Ever since the Russian news magazine The New Times published two investigative pieces (which are exclusively available in English on this blog here and here) on alleged money laundering links between the defunct Diskont Bank and the Austrian Raiffeisen Zentralbank (RZB), opening up a possible alternative line of inquiry into the Andrei Kozlov assassination, there has been a steadily building amount of coverage and speculation. Below is a new article from the Moscow Times which digs into Diskont’s past, and shortly following this post we will put up some new information regarding another financial scandal unfolding in Austria involving a family feud in Kazakhstan and, again, RZB. The Moscow Times – Thursday, June 7, 2007. Page 1.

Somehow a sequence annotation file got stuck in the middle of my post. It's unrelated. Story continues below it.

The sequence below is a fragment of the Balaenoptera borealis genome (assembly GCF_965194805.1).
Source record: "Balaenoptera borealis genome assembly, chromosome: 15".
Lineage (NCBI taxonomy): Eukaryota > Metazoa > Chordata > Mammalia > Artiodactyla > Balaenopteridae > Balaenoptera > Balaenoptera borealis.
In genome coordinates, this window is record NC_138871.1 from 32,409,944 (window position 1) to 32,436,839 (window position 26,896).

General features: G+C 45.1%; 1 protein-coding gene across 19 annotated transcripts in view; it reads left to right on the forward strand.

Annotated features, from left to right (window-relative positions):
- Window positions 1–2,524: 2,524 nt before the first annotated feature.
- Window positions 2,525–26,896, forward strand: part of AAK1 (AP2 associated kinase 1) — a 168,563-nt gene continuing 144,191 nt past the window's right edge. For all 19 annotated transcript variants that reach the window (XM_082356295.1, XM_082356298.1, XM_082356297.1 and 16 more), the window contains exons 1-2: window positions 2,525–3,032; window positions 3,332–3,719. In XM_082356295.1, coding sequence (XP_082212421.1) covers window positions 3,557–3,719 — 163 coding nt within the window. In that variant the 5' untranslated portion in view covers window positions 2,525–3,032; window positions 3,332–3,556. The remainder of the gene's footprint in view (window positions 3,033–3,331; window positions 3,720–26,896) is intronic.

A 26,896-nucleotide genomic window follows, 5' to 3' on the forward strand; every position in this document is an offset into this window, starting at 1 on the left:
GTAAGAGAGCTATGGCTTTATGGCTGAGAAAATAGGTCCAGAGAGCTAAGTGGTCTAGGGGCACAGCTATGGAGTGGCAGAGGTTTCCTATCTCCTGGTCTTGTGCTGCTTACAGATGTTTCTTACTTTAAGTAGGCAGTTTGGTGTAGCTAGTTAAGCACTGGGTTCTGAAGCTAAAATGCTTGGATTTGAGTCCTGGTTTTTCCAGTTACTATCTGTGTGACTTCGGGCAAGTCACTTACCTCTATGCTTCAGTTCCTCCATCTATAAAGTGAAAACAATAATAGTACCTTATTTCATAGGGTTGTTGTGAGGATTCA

A Pocket Bank and A Murder Mystery By Simon Shuster and Nikolaus von Twickel On a quiet residential street in northwest Moscow, a simple logo above a door is the only trace that remains of Diskont Bank, a pocket bank at the center of a money-laundering investigation involving hundreds of millions of dollars. Despite its unassuming appearance, this is the front line of the country’s fight against money laundering — a campaign that was led until last September by the Central Bank’s first deputy chairman, Andrei Kozlov, who was gunned down in a contract-style killing. The murder is widely seen as connected to Kozlov’s efforts to investigate and close down banks involved in money laundering, and the day after his death, President Vladimir Putin called on law enforcement agencies to crack down on the laundering of “billions of rubles every month” amid an “intensifying … battle against criminal activity in the economic sphere.” Prosecutors insist they have solved the murder case with the arrest of Alexei Frenkel, the CEO of VIP-Bank, which was shut down by Kozlov. Yet if the case of Diskont Bank is anything to go by, the fight against money laundering is an altogether patchier affair. Diskont was one of seven banks that had its license revoked in the month before Kozlov’s death, and one of 44 closed down last year by the Central Bank’s supervisory agency that he headed. It had all the obvious trappings of a pocket bank — small, discreet and unwelcoming to customers. The trigger for its closure was a freeze placed on Diskont’s correspondent account at Raiffeisen Zentralbank in Vienna on Aug. 30. The bank alerted Austrian and Russian authorities to $44 million in suspect transfers that day to more than 50 offshore companies, amid $112 million in such transfers over the previous four days. Kozlov acted quickly, and the following day an order came down from his office to revoke Diskont’s license, effectively putting it out of business. On the surface, there would appear to be no more reason to link Kozlov’s death with Diskont Bank than with any of the other banks he had closed, including VIP-Bank. But in the days that followed Diskont’s license revocation, the suspect transfers continued, according to Finance Minister Alexei Kudrin, who singled out the bank when asked about money-laundering links to Kozlov’s killing. “The bank’s personnel exported assets” after the bank’s license was revoked, Kudrin told reporters on the sidelines of a Sept. 16 Group of Seven finance ministers’ meeting in Singapore, adding that criminal cases had been opened against these employees. Lending support to these statements at a news conference last week, Kudrin said that amid the closure of Diskont Bank, “concrete individuals lost their assets. This doesn’t happen in all cases, but in this case, it happened.” The fact that the bank’s closure happened just two weeks before Kozlov’s shooting on Sept. 13 led Austrian investigators to see a possible link between the two events. A subsequent Austrian Interior Ministry report concluded that a link between Kozlov’s murder and “the criminal actions in Russia” could not be ruled out. “Rather the indications imply a causal relation,” it said. A spokesman for the ministry in Vienna said the link to the Kozlov case was made because of the “very interesting chronology of events.” The possibility of a link between Diskont and the Kozlov killing was explored in a May 21 article by The New Times, a liberal Russian-language weekly. Citing Russian Interior Ministry sources, the article said the money-laundering investigation into Diskont had uncovered a scheme in which senior officials, including Kremlin insiders, were funneling more than $1.5 billion in illegal profits abroad. Kremlin spokesman Dmitry Peskov declined to comment on The New Times’ allegations or the Diskont case, referring inquiries to the Prosecutor General’s Office. The investigation by the Prosecutor General’s Office, however, appears to have focused on the link with Frenkel’s VIP-Bank and Sodbiznesbank, a bank he headed that was closed down by Kozlov in 2004. The VIP-Bank link was seen as the most likely trail in a front-page article in Izvestia on Sept. 15, just a day after Kozlov’s death. In January, Frenkel was charged with ordering the killing of Kozlov through an intermediary, an amateur boxing promoter named Liana Askerova, who purportedly helped him find three Ukrainian gypsy-cab drivers to carry out the hit. On May 22, the Prosecutor General’s Office said the case was closed, and that Frenkel and the six other suspects would go on trial shortly. Meanwhile, in the Diskont case, what progress has been made nine months after the license revocation — and whether there is any link to Kozlov’s killing — remains a mystery. Inquiries to the Prosecutor General’s Office this week revealed only that the Diskont Bank money-laundering case was being handled by First Deputy Prosecutor General Alexander Bastrykin, who is the only official authorized to comment. Bastrykin did not respond to several requests for information. Likewise, the Interior Ministry declined to comment on the ongoing investigation into Diskont Bank employees, which was opened on Sept. 8, eight days after the license revocation. A report delivered by an Interior Ministry official to a Moscow banking conference in March, however, indicates that the money-laundering investigation at Diskont was on a far wider scale than that discovered in the Raiffeisen account by Austrian investigators. Fyodor Putintsev, head of one of the Interior Ministry’s investigative units, said Diskont had “carried out fictitious transactions benefiting foreign companies in connection with the purchase of various industrial products with a combined value of 41 billion rubles [$1.6 billion],” according to a transcript of his speech posted on the Association of Regional Banks’ web site. The men behind Diskont could have gotten away with this before, The New Times reported Monday. The magazine found that three Diskont executives — Viktor Bukato, Ilya Khaikin and Sergei Shcherbakov — had also been at the helm of Vneshagrobank, which was closed by the Central Bank in December 2003 on similar charges to those leveled against Diskont. At the time, Russian media reported that money was siphoned out of the bank after it was officially shut down, partly through Diskont. The three executives could not be located for comment Wednesday. This would have had to happen under the nose of the Central Bank, which by law is responsible for sending in a temporary administration to wind up the bank’s affairs, said two members of the State Duma’s Committee for Credit Organizations and Financial Markets. The administration assigned to Diskont Bank on Aug. 31 was headed up by Yury Gubochkin, chief economist in the department for liquidating credit organizations at the Central Bank’s oversight agency. The bank was officially declared bankrupt five months later. During this period, Gubochkin and his team were in charge of Diskont’s “accounting and other documentation, seals and stamps, materials and other valuables,” according to a Central Bank document posted on its web site and signed on Jan. 31 by Kozlov’s successor as first deputy chairman of the Central Bank, Gennady Melikyan. “When the license is revoked and that full stop-order goes onto the bank, then the temporary administration handles all transactions and none can go through without their signature,” said Oleg Ivanov, a member of the Duma’s Committee for Credit Organizations and Financial Markets. “This is all written into the laws.” Even if Gubochkin’s team had been physically kept out of the bank, no money could have been transferred out without the Central Bank’s approval, said Ivanov, also vice president of the Association of Regional Banks. “The only way to get anything out of that bank is to physically carry any cash from the register out the back door, any gold, anything like that,” he said. “But that would not be very smart. … There are huge fines slapped on for such actions.” These proceedings are also handled by the Central Bank’s administrators. Reached several times by telephone last week, Gubochkin refused to comment on any aspect of Diskont’s temporary administration. Another employee in the liquidation department, who declined to give his name, made it clear that no comment about the winding-up of Diskont would be forthcoming. “You can forget about ever getting a statement out of this department, period,” he said. The Central Bank’s handling of money-laundering cases has been criticized harshly by Frenkel, who has lashed out in ranting letters published while in custody. In these, Frenkel proclaims his innocence, and points the finger instead at the Central Bank. But if the letters serve as proof of anything, it is that Frenkel indeed had a deep hatred for Kozlov, whom he implicates in a scheme he calls podzhigania, or burning. Frenkel describes this as a Central Bank practice of picking out a small bank with a few offenses on its record, and privately demanding that it transfer a large amount of money into offshore accounts, often through large financial institutions in the West. In exchange, the bank’s managers are given a chance to destroy records of their own crimes. After the transfers are made, the bank’s license is revoked. The Central Bank has denied these accusations. Since Kozlov’s death, however, the Central Bank has faced growing calls to tackle mismanagement and allegations of abuse of power. Vyacheslav Reznik, head of the Duma’s Credit Organizations and Financial Markets Committee, proposed in February that the Central Bank be stripped of the right to revoke licenses. “There have been many objections raised that the Central Bank is overstepping its bounds in regard to certain laws. Its decisions were not always objective, and there are often conflicts of interest between the Central Bank and the banks its oversees,” said Anatoly Aksakov, deputy head of the committee. On Feb. 5, Alexei Simanovsky, head of the Central Bank’s banking oversight department, said investigators working on Kozlov’s murder had concluded their inquiries into the Central Bank and found no connection to the killing. He added that a new probe based on Frenkel’s claims had “not yet” been conducted. It remains to be seen whether such a probe will take place. Frenkel’s lawyer, Igor Trunov, said a separate investigation was still ongoing. Trunov showed The Moscow Times a May 21 letter signed by Valery Khomitsky, an inspector at the Prosecutor General’s Office, showing that a second case number had been assigned to the Kozlov murder investigation. The letter provided no further details. “Today we are looking at a split in the investigation,” Trunov said. “It is fully possible that in the scope of the newly opened case they will pursue other lines of inquiry, including this one about Diskont Bank.”